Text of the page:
Thursday, September 04, 2003

That Busy Man, Mr. Raffarin

It’s been quite a busy week for French Prime Minister Jean-Pierre Raffarin. While families have been rushing to prepare their children for the “rentrée” of the school year, Raffarin has been preparing for the legislative rentrée, announcing this week a series of plans to target the country’s most pressing issues.

Top at the list was the announcement of a 3 % tax cut in 2004. The cut is aimed at revitalizing the French economy in the face of a difficult economic climate but has already been met with criticism from both the Left and the Right. The PM, however, is stuck in a difficult situation: lower taxes, after all, was one of the key promises made by President Jacques Chirac during his re-election campaign last year. (The 3% cut in 2004 is, however, off-pace with Chirac’s promise to lower taxes by 30% by 2007.)

The cut was announced just days after the release of new estimates that place unemployment near 10% by the end of the year. And as if to drive the statistic home, both Yoplait and Tat Express announced this week they would be making cuts. As a result, Raffarin has been busy meeting with union leaders this week, and affirmed Thursday that his 3% tax cut would help stimulate the creation of more jobs.

The French public, however, seems less certain: according to a study published in mid-August, four out of five believe unemployment is going to increase over coming months. One year ago, that belief was held by only half of the population.

Social Security reform is also on the Prime Minister’s to-do list, although Raffarin has admitted that it is taking the back burner to the deficit. However, France’s Health Minister has already released an agenda outlining the work to be undertaken over the next few months, and affirmed that a proposal would be ready next spring for submission to the fall Parliamentary session. Also scheduled to be elaborated over the next two years is the creation of a new law targeting France’s education system. Although the law will tackle pedagogical methods, its main focus will be to resolve the major budget problems plaguing the current system.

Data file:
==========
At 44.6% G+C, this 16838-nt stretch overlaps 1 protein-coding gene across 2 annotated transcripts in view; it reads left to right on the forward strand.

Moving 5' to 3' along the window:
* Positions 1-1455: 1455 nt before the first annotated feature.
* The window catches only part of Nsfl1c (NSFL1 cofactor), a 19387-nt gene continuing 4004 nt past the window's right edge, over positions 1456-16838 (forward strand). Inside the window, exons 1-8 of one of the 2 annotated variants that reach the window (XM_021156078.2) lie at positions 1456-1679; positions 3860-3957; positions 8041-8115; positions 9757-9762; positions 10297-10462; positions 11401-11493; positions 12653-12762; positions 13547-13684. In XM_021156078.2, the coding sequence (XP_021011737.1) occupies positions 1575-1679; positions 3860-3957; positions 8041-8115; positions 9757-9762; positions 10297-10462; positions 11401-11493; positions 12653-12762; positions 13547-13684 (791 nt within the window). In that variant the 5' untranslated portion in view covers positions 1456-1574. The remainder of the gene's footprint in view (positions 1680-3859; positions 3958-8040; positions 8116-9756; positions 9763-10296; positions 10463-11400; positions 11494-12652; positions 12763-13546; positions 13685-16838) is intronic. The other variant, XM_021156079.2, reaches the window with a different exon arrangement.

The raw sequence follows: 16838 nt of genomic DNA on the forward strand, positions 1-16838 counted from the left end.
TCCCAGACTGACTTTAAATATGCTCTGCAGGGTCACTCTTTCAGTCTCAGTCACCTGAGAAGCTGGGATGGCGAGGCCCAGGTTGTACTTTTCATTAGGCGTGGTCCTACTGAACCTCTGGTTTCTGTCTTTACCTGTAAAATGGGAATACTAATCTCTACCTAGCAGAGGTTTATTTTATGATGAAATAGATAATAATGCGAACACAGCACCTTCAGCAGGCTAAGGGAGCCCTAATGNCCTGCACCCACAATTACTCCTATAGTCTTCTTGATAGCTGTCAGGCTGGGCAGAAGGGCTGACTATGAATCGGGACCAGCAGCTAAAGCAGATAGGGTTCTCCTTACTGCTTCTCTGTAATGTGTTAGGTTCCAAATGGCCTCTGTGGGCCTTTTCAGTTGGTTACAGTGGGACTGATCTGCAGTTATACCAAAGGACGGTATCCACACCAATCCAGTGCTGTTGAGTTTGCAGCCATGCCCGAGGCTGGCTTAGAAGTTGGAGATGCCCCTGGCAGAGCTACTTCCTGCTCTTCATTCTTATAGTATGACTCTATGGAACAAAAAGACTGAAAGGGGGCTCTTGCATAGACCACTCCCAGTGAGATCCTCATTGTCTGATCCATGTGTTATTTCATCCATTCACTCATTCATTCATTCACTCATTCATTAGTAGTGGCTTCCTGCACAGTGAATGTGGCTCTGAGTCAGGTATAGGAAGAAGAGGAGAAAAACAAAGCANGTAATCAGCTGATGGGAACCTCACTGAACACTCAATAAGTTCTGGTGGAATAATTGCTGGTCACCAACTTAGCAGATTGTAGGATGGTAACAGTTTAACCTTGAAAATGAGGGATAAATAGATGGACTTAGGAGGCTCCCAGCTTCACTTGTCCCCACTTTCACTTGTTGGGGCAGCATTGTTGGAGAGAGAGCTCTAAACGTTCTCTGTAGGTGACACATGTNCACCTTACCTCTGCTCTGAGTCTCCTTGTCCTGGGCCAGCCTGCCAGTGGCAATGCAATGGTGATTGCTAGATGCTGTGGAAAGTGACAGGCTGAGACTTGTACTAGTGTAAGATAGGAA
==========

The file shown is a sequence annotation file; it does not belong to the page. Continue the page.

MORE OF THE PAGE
While all of these issues have been the subject of debate for months, no one seems to be raising too much opposition to Raffarin’s fourth rentrée target: pyromaniacs. The Prime Minister told Le Figaro this week that in addition to the deficit, Social Security, and the school system, his fall line-up also included strengthening penalties for acts of pyromania.

As if that weren’t enough, Raffarin has also had to manage the daily hassles of being Prime Minister, like dealing with “36 Hours”, a planned TF1 political reality show that will follow powerful politicians through the course of their day. The Prime Minister has apparently discouraged his entourage from participating in the new TF1 show, saying his administration shouldn’t participate in “tele-reality”.

However, 36 Hours’ first guest, government spokesman Jean-François Copé, has yet to cancel his mid-October appearance. Instead, he offered the following statement this week, no doubt allowing Raffarin to sleep easier: “ One thing is certain: I will not agree to participate in programs with porno stars like the Italian politicians do.”

Meanwhile, in matters that are no less dear to the French than tax cuts and Social Security, French smokers were outraged to hear that they will be paying 18 to 20% more for their cigarettes starting early October. The price hike, which was announced this week by the tobacco companies, is intended to help the companies recoup losses due to the cigarette tax hike passed by Parliament in July.